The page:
This book examines the differing ways that Atlantans have remembered the Civil War since its end in 1865. During the Civil War, Atlanta became the second-most important city in the Confederacy after Richmond, Virginia. Since 1865, Atlanta's civic and business leaders promoted the city's image as a "phoenix city" rising from the ashes of General William T. Sherman's wartime destruction. According to this carefully constructed view, Atlanta honored its Confederate past while moving forward with financial growth and civic progress in the New South. But African Americans challenged this narrative with an alternate one focused on the legacy of slavery, the meaning of freedom, and the pervasive racism of the postwar city. During the civil rights movement in the 1960s, Atlanta's white and black Civil War narratives collided.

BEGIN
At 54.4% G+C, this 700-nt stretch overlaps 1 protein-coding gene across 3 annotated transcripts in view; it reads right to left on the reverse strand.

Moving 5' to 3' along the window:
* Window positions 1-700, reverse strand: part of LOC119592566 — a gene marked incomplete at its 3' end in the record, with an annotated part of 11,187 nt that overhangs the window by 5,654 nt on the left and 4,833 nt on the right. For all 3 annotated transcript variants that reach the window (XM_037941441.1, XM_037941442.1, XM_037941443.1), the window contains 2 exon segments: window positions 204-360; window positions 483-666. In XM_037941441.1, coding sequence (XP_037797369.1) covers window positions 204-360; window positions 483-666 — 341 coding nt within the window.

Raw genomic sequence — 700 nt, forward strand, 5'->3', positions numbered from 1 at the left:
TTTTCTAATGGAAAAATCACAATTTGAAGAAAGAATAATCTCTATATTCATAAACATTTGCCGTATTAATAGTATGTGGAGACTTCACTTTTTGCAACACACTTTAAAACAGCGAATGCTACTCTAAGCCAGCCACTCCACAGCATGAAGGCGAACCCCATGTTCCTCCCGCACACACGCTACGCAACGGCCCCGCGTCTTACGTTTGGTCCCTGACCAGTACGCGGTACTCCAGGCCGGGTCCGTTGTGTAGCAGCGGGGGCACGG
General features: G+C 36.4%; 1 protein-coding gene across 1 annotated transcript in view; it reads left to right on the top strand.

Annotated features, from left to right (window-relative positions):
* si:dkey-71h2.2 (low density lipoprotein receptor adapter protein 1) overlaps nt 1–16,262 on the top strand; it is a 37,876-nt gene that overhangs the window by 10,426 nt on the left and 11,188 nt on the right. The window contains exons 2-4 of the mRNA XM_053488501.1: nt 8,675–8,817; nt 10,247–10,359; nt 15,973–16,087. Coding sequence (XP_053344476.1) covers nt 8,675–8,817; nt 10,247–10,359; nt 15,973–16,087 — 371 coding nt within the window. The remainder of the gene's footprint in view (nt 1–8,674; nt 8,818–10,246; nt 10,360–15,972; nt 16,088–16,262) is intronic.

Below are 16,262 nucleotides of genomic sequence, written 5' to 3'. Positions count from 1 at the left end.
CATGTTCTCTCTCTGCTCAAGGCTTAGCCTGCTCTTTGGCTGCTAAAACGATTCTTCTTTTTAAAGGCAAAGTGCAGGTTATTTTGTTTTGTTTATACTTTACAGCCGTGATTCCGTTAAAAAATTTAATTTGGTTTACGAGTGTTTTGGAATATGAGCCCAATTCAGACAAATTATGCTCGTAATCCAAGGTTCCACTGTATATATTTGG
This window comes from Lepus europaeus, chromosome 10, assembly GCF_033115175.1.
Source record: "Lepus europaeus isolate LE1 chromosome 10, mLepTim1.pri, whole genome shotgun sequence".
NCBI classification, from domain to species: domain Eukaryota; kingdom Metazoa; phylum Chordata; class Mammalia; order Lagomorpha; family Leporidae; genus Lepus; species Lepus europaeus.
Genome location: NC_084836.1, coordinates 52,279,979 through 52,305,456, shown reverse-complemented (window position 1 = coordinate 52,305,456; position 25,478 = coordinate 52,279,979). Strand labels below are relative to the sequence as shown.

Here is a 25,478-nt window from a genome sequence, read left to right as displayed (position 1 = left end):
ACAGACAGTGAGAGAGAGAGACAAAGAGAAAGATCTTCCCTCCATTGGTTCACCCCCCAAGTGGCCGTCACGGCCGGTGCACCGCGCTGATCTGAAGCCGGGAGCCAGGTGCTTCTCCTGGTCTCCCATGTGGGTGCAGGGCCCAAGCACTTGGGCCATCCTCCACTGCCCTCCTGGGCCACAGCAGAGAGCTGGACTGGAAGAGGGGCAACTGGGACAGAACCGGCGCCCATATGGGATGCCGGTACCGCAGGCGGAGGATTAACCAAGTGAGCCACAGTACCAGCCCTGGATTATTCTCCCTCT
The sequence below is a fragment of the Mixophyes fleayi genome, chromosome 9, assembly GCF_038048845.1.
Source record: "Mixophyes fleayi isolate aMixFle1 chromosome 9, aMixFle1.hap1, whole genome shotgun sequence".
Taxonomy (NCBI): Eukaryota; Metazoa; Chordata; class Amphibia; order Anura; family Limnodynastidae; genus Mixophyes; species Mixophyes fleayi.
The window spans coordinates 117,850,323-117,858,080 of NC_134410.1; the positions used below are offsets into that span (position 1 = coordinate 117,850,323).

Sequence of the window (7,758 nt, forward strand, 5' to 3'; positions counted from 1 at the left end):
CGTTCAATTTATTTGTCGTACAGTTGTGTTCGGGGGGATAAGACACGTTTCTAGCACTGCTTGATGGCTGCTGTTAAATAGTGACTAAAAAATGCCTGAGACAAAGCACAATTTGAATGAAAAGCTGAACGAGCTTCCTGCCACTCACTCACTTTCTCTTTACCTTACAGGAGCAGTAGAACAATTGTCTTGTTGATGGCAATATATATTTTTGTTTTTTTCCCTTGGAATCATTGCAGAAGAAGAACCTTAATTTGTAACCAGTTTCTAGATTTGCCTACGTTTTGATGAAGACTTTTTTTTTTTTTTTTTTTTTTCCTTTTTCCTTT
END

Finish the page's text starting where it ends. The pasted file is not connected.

Wendy Hamand Venet examines the memorialization of the Civil War in Atlanta and who benefits from the specific narratives that have been constructed around it. She explores veterans' reunions, memoirs and novels, and the complex and ever-changing interpretation of commemorative monuments. Despite its economic success since 1865, Atlanta is a city where the meaning of the Civil War and its iconography continue to be debated and contested.
Wendy Hamand Venet is a professor emerita of history at Georgia State University. She is the author of A Changing Wind: Commerce and Conflict in Civil War Atlanta (Georgia), A Strong-Minded Woman: The Life of Mary Livermore, and Neither Ballots nor Bullets: Women Abolitionists and the Civil War, and the editor of Sam Richards's Civil War Diary: A Chronicle of the Atlanta Home Front (Georgia).
This virtual event is free and open to the public. Gone but not Forgotten is available for purchase online at A Cappella Books.
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